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Fountain of Rome's Goddess of Piazza del Campidoglio
The fountain of Dea Roma (Goddess Roma) decorates the facade of Palazzo Senatorio, the historical palace built on the ruins of the tabularium (first century BC) and convergence point of the marvellous square designed by Michelangelo, limited on the right by Palazzo dei Conservatori and on the left by Palazzo Nuovo.
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The only element of the palace by Michelangelo consists of the monumental stairway that leads to the Senatorial Room, built between 1547 and 1554. The external facade is decorated with a very high central niche (14 feet high) with pairs of supporting pilasters on its sides. In the original project the niche was supposed to be occupied by a Juppiter that was then replaced with a huge standing statue of Minerva that had been placed at the time of Paul the Third Farnese (1534-1549) in the courtyard of Palazzo dei Conservatori.
Matteo di Bartolo from Città di Castello was assigned the task of building a fountain in 1588, after the Acqua Felice was brought to the Capitol Hill. He designed a fountain with two Greek marble ponds one on top of the other leaning against the stairway. In 1593 at the time of Clement the Eighth Aldobrandini (1592-1605) a porphyry sitting statue of the Domitian age representing Minerva and later transformed into Goddess Roma was placed within the niche.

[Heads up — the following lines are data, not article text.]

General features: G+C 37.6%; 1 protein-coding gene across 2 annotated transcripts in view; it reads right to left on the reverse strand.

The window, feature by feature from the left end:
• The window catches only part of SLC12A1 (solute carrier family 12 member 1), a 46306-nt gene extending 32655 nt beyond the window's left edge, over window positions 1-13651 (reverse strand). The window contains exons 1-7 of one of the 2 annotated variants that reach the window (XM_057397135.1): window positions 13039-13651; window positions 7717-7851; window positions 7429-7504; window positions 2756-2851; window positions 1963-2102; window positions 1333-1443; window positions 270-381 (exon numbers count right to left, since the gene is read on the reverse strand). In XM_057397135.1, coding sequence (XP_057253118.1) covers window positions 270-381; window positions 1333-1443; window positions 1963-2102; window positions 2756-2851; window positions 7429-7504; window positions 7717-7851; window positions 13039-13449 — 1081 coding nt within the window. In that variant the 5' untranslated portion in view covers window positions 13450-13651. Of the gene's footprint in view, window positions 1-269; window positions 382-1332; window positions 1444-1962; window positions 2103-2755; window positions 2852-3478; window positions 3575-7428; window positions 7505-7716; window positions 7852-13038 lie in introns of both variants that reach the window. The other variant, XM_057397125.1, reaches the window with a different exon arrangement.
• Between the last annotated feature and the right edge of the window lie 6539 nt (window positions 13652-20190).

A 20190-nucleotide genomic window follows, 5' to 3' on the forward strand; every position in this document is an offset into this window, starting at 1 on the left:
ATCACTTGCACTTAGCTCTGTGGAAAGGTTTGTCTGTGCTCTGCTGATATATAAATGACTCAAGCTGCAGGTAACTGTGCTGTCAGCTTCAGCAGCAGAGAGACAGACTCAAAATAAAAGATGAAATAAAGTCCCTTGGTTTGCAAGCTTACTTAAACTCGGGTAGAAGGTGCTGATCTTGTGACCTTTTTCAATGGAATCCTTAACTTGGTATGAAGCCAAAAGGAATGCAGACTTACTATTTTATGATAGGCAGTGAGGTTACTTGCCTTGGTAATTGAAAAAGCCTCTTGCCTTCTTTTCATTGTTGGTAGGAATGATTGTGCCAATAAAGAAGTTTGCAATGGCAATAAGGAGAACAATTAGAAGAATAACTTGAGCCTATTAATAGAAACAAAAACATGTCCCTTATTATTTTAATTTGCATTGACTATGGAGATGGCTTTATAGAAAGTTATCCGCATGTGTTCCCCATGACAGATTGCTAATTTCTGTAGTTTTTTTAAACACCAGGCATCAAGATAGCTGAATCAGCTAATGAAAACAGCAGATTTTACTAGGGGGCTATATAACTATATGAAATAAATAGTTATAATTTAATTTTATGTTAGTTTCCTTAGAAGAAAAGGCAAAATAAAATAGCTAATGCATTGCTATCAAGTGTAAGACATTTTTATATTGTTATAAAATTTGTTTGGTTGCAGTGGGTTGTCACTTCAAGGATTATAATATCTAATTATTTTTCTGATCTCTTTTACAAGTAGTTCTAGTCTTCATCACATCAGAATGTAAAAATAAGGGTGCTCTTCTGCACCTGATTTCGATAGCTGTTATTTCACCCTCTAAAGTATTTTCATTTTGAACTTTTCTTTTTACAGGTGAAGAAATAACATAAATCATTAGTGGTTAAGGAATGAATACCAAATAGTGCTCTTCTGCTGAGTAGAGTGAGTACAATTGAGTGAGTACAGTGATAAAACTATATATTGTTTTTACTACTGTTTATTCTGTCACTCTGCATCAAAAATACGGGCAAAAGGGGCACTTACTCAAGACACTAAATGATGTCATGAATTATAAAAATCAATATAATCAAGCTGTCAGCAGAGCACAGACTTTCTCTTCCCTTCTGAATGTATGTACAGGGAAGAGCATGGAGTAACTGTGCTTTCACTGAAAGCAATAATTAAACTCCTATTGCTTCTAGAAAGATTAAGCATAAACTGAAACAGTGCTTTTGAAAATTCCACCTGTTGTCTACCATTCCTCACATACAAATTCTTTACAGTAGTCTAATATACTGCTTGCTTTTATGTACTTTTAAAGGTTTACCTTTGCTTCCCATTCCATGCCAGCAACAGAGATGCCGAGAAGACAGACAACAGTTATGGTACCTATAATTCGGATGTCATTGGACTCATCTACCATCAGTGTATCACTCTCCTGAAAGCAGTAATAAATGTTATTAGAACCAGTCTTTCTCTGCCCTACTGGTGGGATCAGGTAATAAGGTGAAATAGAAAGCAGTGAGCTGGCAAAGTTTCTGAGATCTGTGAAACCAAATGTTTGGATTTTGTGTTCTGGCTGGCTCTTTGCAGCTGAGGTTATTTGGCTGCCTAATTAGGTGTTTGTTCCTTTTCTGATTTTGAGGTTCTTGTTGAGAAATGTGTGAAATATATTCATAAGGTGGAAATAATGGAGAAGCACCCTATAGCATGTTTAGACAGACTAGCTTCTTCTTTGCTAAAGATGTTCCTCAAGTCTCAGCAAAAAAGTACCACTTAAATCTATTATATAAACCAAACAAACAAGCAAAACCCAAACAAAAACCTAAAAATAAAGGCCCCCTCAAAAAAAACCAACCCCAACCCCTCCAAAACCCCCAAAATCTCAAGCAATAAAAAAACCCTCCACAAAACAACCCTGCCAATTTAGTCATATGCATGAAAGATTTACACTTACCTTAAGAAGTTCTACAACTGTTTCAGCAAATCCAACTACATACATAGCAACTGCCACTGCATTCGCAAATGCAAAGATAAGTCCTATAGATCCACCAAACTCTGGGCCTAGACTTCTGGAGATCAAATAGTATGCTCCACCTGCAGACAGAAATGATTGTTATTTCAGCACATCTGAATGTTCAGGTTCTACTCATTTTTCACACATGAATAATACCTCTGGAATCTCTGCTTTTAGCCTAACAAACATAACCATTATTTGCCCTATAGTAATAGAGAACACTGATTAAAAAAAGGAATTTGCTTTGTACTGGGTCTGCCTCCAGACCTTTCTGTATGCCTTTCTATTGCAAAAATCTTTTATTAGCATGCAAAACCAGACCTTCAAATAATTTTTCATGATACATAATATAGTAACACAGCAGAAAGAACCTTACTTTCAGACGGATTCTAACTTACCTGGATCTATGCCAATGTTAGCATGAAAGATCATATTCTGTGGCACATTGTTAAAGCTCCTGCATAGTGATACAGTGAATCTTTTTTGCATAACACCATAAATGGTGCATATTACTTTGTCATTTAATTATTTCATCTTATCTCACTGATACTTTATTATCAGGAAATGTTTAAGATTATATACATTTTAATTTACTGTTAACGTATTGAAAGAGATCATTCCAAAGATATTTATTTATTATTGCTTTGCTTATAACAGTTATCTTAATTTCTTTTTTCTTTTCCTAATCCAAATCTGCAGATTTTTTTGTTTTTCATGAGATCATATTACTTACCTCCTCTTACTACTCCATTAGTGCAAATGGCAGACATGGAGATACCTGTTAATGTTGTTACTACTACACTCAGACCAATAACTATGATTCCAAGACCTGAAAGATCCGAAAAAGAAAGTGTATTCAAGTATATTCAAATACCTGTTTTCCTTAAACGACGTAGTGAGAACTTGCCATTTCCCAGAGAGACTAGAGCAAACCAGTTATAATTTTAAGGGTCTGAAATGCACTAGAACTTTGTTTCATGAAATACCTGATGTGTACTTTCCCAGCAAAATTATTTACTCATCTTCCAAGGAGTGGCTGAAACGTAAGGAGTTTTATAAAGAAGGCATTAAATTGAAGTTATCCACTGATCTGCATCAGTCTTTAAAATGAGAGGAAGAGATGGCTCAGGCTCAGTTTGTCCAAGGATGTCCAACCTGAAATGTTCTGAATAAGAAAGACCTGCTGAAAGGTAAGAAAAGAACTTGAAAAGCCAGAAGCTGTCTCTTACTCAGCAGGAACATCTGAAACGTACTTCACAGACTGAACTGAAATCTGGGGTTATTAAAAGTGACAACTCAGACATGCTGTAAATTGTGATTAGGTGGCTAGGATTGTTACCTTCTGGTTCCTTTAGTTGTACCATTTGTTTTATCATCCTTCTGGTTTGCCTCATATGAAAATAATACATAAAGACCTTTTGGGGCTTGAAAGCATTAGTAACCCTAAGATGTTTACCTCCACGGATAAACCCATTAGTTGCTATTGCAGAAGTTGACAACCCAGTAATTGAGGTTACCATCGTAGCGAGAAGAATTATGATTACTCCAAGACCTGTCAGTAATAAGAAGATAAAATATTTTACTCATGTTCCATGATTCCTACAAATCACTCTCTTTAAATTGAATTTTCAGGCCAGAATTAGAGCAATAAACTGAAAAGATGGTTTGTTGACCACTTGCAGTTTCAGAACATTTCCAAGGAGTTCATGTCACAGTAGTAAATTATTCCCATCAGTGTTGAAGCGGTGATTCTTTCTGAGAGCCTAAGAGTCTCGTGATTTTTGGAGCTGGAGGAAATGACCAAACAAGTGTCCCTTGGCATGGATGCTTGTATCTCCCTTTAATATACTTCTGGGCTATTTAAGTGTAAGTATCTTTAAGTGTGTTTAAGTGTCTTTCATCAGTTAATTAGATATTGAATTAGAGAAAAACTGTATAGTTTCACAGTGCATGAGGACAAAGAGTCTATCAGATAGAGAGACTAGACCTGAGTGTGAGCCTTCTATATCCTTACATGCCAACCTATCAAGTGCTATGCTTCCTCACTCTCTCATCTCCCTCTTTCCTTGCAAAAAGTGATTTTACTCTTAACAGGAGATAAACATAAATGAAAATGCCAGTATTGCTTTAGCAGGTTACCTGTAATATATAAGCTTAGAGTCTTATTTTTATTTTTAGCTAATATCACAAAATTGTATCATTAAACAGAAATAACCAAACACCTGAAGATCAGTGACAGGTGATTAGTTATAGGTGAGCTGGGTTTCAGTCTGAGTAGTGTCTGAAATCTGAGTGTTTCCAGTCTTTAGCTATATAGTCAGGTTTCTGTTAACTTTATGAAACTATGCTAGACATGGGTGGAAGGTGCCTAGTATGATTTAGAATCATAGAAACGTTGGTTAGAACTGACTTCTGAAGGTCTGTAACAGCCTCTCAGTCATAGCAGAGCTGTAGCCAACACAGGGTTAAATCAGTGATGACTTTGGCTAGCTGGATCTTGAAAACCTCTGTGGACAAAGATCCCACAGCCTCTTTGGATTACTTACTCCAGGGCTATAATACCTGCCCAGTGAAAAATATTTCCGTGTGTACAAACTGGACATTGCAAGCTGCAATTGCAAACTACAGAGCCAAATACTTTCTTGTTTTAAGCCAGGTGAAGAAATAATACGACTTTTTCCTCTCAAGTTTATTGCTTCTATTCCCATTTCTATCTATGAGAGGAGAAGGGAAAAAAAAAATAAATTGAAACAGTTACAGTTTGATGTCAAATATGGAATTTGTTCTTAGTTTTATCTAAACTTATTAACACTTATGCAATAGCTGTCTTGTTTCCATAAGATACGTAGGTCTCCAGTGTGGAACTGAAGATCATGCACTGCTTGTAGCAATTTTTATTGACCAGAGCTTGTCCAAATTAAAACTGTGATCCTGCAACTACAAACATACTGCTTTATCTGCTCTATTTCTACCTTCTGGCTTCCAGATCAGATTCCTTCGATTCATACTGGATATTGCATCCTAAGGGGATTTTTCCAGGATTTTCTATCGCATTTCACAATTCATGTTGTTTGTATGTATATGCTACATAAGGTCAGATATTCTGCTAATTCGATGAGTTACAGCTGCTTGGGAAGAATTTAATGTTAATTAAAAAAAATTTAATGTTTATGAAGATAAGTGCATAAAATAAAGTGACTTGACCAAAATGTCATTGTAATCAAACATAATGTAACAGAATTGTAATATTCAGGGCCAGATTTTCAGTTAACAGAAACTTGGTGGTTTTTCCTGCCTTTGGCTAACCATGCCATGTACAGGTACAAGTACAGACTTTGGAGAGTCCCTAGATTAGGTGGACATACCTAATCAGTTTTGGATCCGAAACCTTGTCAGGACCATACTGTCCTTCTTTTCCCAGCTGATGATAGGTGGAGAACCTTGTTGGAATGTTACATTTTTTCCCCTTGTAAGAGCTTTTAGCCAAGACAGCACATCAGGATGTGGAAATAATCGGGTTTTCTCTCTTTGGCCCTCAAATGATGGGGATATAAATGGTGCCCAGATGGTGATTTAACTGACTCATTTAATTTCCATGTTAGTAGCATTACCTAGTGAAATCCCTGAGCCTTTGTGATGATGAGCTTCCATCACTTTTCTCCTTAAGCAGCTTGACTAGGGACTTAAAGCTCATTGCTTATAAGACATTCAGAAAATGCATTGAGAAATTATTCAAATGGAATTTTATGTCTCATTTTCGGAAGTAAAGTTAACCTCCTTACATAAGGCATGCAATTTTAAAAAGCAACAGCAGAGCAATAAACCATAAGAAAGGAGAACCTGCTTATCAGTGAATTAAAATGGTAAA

The small size statue rests on a triple base and is flanked by a pair of barbarians probably made of stucco that were placed in the courtyard of Palazzo dei Conservatori in 1720. On the sides of the niche in the panels of the stairway, Michelangelo placed two colossal statues of rivers (almost 15 feet long) sculpted in the second century AD and coming from the thermae of Constantine on the Quirinal Hill.
On the left is the Nile with a cornucopia, symbol of fertility, and a sphinx. On the right is the Tiber flanked by a tiger that was later changed into a she-wolf and the twins. This statue originally represented the Tigris and the characteristic attributes of the Tiber river were added only in the sixteenth century.
Piazza del Campidoglio, Rome
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